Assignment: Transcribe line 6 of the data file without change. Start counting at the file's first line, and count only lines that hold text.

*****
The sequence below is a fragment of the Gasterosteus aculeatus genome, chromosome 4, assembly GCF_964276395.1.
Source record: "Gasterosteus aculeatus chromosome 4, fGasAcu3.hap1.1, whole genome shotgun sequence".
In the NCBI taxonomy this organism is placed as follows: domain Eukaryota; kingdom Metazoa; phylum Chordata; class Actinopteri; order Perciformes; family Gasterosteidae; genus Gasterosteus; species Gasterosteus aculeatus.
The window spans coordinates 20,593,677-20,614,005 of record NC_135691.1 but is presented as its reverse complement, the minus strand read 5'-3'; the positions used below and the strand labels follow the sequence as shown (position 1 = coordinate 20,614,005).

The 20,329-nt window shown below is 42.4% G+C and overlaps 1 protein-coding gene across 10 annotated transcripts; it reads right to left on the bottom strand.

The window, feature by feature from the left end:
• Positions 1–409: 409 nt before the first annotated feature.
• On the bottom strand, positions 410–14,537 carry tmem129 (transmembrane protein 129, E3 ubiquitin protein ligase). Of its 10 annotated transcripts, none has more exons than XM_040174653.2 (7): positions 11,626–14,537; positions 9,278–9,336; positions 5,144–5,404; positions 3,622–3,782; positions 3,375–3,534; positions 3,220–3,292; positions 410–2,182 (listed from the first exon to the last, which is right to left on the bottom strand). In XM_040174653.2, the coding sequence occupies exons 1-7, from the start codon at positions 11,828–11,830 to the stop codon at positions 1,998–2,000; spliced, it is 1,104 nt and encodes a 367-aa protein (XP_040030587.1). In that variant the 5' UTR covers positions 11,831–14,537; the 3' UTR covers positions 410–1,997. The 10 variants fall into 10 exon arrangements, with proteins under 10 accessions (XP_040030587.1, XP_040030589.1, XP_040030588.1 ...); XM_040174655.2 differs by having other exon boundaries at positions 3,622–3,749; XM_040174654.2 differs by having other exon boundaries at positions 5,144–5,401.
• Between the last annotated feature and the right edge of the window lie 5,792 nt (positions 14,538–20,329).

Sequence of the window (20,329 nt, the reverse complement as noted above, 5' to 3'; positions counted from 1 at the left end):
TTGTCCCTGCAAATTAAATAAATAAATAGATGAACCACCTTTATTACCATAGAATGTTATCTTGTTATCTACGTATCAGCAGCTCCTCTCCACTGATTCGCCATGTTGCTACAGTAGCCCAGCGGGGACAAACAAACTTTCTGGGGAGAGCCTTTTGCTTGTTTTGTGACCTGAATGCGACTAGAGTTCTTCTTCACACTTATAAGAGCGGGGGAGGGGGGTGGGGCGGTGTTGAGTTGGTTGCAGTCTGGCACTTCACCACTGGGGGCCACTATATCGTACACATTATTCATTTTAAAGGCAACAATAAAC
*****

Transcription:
The window, feature by feature from the left end: